Posted Thursday, June 10, 2004

[] Index to the Traditional Enemies of Free Speech
[] Alphabetical index (text)

Quick navigation


[images added by this website]

May 28, 2004

Russia oil fight Trial Opens for Jailed Russian Billionaire

Associated Press Writer

KhodorkovskyMOSCOW - After more than seven months behind bars, Russia's richest man, oil magnate Mikhail Khodorkovsky, right, briefly appeared in a Moscow court Friday for the first of two important hearings in a case that threatens to bring down the business empire he built. Before Khodorkovsky's lawyers could introduce a series of court challenges, however, tax inspectors asked for more time to study the case and Judge Irina Kolesnikova postponed the trial until June 8, lawyer Yuri Schmidt said.

The closed-door session began a process that could ultimately end not with Khodorkovsky serving more than 10 years in prison and the transfer of his oil company, Yukos, to state control. Khodorkovsky has been charged with fraud and tax evasion.

Russia's Tax Ministry won a key court decision Wednesday that requires Yukos, one of Russia's largest oil producers, to pay $3.4 billion in back taxes and fines. The company warned that the claim could force it into bankruptcy this year, which could pave the way for the state to seize its assets. Yukos had been expected to try to quash the claim Friday.

Khodorkovsky resigned as head of Yukos last year, and has a fortune estimated at $15.2 billion, according to Forbes magazine. He was brought to the courtroom shortly before the hearing started, but no one other than his lawyers was allowed to enter. His parents and sister stood in a hallway crowded with journalists, and his mother stood on a bench in hopes of catching a glimpse of her son as he left the courtroom.

One of Khodorkovsky's lawyers, Genrikh [Heinrich] Padva, said the main issue at the hearing would have been be a defense motion to combine Khodorkovsky's case with that of another Yukos shareholder held on similar charges, Platon Lebedev, right. The first hearing in Lebedev's trial was scheduled for Friday afternoon. But the defense never got the chance to submit its motion because of the request for a delay. "Formally, (these) people have the right to take part in the trial," Schmidt said. "Why they didn't decide to do this before, I don't understand."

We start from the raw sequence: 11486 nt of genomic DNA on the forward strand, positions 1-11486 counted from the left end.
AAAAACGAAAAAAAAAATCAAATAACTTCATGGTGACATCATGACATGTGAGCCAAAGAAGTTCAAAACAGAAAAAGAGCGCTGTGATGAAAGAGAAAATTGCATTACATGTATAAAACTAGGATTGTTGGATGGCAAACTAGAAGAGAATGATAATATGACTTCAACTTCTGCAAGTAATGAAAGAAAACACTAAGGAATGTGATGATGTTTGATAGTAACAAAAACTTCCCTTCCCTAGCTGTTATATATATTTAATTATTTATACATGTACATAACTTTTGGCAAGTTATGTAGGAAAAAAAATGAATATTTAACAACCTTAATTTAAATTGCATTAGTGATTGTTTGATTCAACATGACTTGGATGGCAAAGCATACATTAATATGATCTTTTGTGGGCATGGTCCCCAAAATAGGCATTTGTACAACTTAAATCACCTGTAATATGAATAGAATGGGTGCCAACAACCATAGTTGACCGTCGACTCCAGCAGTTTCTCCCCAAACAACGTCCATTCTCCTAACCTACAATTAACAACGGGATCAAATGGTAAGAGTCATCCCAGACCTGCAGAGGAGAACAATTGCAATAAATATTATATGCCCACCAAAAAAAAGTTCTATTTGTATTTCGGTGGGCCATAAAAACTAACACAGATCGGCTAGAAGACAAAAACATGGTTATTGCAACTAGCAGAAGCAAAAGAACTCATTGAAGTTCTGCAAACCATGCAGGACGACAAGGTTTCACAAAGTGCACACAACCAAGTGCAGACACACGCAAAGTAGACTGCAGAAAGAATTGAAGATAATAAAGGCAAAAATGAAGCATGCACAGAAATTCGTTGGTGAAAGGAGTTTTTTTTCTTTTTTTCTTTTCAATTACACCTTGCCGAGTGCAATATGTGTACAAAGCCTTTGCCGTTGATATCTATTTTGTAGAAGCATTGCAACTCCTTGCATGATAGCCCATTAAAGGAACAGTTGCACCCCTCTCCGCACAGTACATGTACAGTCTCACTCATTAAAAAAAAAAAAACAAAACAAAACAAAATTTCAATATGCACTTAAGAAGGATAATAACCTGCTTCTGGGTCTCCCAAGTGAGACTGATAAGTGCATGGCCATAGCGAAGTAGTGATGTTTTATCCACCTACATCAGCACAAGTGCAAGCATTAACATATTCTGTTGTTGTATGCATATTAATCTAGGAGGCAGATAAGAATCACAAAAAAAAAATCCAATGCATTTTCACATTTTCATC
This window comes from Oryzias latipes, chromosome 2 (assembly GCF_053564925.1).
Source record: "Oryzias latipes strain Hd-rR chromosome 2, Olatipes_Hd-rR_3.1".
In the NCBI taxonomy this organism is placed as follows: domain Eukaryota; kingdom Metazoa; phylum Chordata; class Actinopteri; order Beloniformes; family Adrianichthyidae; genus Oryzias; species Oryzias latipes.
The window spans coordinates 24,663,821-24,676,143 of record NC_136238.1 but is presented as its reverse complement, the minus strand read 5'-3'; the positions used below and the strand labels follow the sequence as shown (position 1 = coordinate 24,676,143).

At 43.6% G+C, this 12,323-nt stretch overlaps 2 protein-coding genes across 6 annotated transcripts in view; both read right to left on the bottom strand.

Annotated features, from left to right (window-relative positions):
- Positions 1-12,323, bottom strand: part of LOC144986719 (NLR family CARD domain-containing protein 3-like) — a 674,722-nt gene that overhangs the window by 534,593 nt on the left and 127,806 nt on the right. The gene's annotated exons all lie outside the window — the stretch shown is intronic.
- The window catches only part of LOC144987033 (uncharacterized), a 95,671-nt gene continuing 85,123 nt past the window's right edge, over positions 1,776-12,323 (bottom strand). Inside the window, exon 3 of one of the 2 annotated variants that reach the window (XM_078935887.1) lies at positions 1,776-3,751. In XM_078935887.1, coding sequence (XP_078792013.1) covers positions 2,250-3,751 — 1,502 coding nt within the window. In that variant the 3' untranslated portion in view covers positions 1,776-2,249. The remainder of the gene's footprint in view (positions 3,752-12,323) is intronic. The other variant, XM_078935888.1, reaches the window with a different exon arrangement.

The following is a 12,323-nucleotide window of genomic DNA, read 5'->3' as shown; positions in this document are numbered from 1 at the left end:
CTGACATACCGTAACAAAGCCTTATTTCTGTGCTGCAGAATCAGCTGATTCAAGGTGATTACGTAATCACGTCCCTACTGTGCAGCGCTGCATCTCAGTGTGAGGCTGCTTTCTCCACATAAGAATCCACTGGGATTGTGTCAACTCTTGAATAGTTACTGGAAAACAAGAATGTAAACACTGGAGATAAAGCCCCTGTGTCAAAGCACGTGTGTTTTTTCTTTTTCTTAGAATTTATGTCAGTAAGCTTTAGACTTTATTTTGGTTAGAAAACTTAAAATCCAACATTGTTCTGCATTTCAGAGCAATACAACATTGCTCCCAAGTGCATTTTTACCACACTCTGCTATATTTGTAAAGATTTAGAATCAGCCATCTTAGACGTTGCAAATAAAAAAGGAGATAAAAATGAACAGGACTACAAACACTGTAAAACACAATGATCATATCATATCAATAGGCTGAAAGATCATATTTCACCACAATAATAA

Yukos shares dropped by 10.7 percent in trading Friday, dragging the main Russian market indexes down with them. The stock had already lost close to half its value since the investigation started last year. Adam Landes, an analyst at Renaissance Capital investment bank, said he expects both cases -- the tax claims and the criminal charges -- to play off each other, and into the government's hands. "Once Khodorkovsky and Lebedev are standing in the docks and are staring at their own personal predicaments, the government may want to send them a reminder -- there will be nothing for you at the end," he said.

The legal probe against Yukos and its shareholders is widely seen as a Kremlin- orchestrated campaign to punish Khodorkovsky for his political aspirations and his funding of opposition parties. The crushing of Yukos' main shareholders and the stripping away of their assets would serve as an example to Russia's other billionaire businessmen not to meddle in politics, analysts say.

"This is so clearly a political order ... I don't know of one oil company in Russia that didn't take advantage of the tax loopholes that Yukos is being prosecuted for now," said Yevgeny Yasin, a prominent economic expert who served as economics minister in the 1990s. The Kremlin denies any political subtext, insisting that the Yukos probe is part of its battle against the corruption that marked the sell-off of Russia's assets after the collapse of the Soviet Union.

Khodorkovsky was arrested at gunpoint on Oct. 25, and has been jailed since. Courts have repeatedly turned down his requests for release pending trial, accepting prosecution arguments that he could flee the country or seek to influence government witnesses. "Usually people in jail lose hope, but he has surprised me -- pleasantly surprised me -- by not showing any pessimism," said defense lawyer Karinna Moskalenko, adding that Khodorkovsky has kept busy by writing missives on the "fate of the country, the fate of business."

In April, Khodorkovsky issued a penitent letter that praised President Vladimir Putin and said liberals must learn to cooperate with the popular leader. The letter followed a March [2004] article by Khodorkovsky in which he heaped praise on Putin and castigated himself and other tycoons for their failure to help the poor and for their lack of patriotism. Many commentators interpreted the pieces as an attempt to strike a deal with his Kremlin foes, but so far none has been forthcoming.

Khodorkovsky's supporters have tried to rally public opinion behind him, but the so-called oligarchs are widely hated in Russia. At previous court appearances, only a handful of people -- most from Khodorkovsky-funded groups-- stood outside, holding placards with his picture. "The fate of this one person will echo the fate of millions in the country if we don't stand up to defend our freedoms," said Sergei Kovalyov, a prominent human rights activist.



 ... on the, ahem, oligarchs
Website dossier on the origins of anti-Semitism
Our dossier on the life and troubled times of the Russian "oligarchs"
The above news item is reproduced without editing other than typographical
 Register your name and address to go on the Mailing List to receive

David Irving's ACTION REPORT

© Focal Point 2003 F Irving write to David Irving